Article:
ATHENS – The glorious sunshine of a Sunday morning in Summer welcomed the hundreds of delegates of the Supreme Convention of the Order of AHEPA to Athens on July 25.
The first Supreme Convention held in Greece since 2008 began on a reverent note as leaders, delegates, and family members gathered at Syntagma Square in front of the Hellenic Parliament for a wreath laying ceremony before the Tomb of the Unknowns.
Supreme President George Horiates is delighted to lead members of the Order from throughout the Hellenic Diaspora as part of the return of tourism to Greece.
“The brothers and sisters are all here,” he told The National Herald. “We have been preparing meticulously for this challenging” – given COVID restrictions – “and special event during the celebration of the Greek Bicentennial.”
Horiates noted that prior to registering for the convention, many people travelled to nearby events marking 1821 sponsored by local AHEPA Hellas chapters – there are 44 in Greece.
He noted there are pent up emotions that this year's great journey has released as the pandemic has limited AHEPA events in general and Bicentennial celebrations in particular.
Both official convention hotels – the Grand Bretagne and the affiliated King George next door – are sold out, Horiates said, and he noted there are about 500 paid delegates, part of a total of approximately 2000 people who have come to Greece.
“It's a beautiful day and I cannot think of a better way to kick off the week than with the Presidential Guard ceremony and the wreath laying, Horiates said, adding that “of course the Greek nation has been very accommodating to us in these trying times and it's a great honor for me to lay the wreath in front of my family, friends, and brothers and sisters.”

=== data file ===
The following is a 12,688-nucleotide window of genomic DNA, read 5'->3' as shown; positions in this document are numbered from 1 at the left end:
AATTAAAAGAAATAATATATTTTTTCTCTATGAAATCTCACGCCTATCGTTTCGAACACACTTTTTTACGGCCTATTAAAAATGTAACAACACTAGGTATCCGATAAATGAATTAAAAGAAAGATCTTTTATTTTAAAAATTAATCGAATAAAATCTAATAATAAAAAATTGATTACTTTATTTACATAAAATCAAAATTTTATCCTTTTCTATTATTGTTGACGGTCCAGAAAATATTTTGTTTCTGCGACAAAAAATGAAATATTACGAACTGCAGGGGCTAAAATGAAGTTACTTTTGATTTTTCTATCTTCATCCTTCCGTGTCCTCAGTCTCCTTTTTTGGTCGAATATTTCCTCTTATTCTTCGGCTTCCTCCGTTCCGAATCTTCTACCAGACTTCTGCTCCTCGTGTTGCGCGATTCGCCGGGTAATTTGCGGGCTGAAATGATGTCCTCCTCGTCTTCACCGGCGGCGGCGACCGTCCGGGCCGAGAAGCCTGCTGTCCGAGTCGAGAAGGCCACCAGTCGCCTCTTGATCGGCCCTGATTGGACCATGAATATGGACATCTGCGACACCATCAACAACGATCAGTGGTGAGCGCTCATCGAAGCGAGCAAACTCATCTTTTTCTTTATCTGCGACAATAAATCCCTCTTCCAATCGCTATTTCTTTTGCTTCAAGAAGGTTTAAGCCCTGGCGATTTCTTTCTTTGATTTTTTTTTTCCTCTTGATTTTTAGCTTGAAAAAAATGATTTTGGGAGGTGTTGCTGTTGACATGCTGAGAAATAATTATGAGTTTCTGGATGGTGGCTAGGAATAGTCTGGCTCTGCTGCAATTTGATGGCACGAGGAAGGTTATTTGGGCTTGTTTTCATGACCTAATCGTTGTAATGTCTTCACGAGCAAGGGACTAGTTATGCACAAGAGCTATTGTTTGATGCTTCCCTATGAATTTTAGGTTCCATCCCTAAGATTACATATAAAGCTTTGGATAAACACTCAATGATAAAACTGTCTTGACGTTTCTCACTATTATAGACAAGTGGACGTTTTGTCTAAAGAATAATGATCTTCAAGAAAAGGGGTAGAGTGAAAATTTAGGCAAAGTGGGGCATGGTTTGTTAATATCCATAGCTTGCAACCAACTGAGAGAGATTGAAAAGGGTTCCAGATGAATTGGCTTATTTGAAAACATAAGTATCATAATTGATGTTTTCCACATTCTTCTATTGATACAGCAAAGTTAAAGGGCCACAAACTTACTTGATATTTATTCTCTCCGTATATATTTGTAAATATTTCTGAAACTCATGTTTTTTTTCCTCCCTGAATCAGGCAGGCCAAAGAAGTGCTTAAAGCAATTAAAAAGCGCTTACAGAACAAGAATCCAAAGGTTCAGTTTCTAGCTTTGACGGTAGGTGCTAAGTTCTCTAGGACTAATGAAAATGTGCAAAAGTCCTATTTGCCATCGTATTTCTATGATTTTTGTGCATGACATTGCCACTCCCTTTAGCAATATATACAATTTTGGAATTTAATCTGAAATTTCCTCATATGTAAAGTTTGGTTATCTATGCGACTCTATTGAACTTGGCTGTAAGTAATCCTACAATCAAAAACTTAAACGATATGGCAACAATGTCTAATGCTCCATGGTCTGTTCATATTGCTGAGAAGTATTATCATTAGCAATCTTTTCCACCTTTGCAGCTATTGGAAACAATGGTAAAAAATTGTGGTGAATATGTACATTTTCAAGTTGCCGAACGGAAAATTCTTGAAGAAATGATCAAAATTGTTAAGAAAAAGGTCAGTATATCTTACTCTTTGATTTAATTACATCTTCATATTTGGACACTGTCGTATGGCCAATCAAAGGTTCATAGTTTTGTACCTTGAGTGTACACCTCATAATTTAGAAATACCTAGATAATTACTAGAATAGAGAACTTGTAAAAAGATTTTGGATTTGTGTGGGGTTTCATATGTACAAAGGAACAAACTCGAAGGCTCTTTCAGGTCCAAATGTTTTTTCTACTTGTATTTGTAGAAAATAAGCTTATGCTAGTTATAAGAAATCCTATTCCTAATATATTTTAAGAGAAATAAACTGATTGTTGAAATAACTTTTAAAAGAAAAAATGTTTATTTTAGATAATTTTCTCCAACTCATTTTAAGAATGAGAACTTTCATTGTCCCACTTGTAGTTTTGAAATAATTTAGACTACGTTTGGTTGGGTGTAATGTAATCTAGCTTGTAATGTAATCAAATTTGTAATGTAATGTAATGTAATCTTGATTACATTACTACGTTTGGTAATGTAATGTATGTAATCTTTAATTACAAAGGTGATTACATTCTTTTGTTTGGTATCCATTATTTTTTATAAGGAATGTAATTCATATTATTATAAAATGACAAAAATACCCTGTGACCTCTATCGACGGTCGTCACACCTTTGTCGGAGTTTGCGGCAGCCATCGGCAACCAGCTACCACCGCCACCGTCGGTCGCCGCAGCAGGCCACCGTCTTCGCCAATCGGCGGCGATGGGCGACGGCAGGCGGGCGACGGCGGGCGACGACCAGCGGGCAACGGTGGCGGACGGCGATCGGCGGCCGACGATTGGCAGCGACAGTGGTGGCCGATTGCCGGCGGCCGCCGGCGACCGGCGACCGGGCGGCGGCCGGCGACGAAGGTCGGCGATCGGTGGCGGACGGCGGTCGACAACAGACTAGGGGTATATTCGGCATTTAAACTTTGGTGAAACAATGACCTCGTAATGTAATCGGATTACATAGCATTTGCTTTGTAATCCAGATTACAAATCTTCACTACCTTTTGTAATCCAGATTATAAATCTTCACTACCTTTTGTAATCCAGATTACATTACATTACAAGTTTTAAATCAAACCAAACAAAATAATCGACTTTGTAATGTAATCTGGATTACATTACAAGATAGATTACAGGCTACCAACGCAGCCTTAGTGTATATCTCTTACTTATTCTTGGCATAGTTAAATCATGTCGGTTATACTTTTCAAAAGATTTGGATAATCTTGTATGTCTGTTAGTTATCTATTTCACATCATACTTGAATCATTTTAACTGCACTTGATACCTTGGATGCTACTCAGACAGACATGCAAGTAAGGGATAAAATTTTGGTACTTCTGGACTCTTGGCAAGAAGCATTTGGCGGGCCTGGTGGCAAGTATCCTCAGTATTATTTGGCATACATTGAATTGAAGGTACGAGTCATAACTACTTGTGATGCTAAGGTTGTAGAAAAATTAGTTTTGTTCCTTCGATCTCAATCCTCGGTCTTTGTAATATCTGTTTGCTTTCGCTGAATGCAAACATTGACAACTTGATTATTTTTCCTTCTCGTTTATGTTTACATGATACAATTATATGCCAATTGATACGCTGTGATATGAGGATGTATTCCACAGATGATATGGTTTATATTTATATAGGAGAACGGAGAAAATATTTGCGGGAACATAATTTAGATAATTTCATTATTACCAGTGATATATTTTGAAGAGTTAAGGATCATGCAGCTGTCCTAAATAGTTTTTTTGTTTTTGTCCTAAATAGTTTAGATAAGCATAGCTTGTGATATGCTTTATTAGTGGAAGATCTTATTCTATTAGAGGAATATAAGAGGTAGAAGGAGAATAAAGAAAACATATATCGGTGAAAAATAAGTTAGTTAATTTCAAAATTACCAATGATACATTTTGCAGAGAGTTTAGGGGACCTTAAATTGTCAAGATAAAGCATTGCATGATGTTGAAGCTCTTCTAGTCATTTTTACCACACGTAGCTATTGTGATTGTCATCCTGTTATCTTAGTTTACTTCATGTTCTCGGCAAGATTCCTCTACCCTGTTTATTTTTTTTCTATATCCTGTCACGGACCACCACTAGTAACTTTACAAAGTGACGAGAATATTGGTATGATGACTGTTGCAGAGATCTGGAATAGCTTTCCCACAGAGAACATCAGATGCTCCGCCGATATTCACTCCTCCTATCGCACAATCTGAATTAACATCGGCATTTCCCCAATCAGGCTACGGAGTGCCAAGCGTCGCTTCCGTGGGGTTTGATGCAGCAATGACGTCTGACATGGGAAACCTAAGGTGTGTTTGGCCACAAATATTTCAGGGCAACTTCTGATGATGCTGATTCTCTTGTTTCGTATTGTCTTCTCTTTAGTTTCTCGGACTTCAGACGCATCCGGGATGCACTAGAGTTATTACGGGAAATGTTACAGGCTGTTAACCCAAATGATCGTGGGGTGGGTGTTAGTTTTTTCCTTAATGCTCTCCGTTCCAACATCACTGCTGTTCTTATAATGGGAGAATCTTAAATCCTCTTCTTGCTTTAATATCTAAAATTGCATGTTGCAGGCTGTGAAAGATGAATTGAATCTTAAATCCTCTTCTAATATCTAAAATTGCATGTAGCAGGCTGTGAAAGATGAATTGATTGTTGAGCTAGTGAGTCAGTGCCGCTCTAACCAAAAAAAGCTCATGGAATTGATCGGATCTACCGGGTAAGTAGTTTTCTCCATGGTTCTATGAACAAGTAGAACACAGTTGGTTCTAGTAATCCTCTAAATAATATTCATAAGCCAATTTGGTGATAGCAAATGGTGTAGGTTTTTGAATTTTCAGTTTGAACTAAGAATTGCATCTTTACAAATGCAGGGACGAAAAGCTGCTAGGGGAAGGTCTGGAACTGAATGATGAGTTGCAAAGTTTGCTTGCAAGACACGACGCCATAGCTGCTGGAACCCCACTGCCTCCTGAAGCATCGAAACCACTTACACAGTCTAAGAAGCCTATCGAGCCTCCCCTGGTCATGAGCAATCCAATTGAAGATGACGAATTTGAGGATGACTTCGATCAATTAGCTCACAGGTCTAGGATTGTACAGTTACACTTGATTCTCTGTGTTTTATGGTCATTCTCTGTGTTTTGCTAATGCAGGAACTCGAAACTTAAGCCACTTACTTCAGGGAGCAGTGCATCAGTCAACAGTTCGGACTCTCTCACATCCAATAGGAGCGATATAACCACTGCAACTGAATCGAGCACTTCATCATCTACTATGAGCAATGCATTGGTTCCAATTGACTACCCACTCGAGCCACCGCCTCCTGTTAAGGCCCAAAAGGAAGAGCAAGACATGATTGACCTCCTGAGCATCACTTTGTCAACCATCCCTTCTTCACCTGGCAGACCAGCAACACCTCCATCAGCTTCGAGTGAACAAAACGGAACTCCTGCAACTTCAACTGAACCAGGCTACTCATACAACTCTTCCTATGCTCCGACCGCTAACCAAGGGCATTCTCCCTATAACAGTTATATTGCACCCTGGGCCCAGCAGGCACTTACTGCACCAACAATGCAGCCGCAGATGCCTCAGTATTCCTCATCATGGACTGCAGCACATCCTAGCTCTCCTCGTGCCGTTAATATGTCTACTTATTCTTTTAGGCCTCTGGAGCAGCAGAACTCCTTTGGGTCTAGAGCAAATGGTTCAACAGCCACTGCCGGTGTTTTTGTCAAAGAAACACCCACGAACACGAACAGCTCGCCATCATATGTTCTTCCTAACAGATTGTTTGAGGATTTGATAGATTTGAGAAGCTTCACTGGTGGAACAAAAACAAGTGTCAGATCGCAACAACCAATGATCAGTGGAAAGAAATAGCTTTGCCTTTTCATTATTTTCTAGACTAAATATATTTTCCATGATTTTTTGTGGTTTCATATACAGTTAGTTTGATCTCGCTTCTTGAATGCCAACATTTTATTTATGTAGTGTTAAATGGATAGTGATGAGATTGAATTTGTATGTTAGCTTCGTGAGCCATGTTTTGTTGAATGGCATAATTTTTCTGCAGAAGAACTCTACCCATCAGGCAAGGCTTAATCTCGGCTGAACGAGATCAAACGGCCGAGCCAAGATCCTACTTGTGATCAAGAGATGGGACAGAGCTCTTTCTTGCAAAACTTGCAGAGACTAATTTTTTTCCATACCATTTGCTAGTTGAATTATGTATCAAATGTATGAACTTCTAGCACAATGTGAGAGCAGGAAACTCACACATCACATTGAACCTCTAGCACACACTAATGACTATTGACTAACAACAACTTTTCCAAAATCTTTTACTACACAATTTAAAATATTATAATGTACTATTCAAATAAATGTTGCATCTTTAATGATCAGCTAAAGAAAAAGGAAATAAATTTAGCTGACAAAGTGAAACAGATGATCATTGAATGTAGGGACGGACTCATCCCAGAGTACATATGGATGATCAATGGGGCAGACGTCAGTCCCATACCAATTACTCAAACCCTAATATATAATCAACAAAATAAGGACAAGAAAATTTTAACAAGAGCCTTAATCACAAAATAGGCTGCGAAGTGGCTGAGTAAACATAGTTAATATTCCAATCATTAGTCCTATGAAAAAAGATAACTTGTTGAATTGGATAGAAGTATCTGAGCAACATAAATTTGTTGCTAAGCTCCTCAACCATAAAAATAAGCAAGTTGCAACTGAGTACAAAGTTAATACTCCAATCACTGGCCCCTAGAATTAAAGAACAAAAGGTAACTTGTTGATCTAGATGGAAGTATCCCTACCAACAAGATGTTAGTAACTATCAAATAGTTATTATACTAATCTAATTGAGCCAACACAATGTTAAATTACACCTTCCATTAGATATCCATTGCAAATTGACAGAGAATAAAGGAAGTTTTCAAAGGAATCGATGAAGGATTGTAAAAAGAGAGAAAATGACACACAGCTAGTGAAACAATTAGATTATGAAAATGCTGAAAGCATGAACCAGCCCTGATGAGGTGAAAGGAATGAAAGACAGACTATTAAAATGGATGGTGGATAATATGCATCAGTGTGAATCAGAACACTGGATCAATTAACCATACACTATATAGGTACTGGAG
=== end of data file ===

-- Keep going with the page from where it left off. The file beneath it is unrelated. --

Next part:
The work of the Convention begins later on Sunday – committee meetings and various kinds of events which will be attended by numerous high officials of Greece, including Prime Minister Kyriakos Mitsotakis at the Grand Banquet later in the week – and picks up in earnest on Monday, but Horiates also emphasized “we are just going to enjoy each and every aspect of getting back to Greece and celebrating the Greek Bicentennial.”
According to Ahepa.org, “founded in 1922 in Atlanta, Georgia, on the principles that undergirded its fight for civil rights and against discrimination, bigotry, and hatred felt at the hands of the Ku Klux Klan, AHEPA is the largest and oldest grassroots association of American citizens of Greek heritage yand Philhellenes with more than 400 chapters across the United States, Canada, and Europe.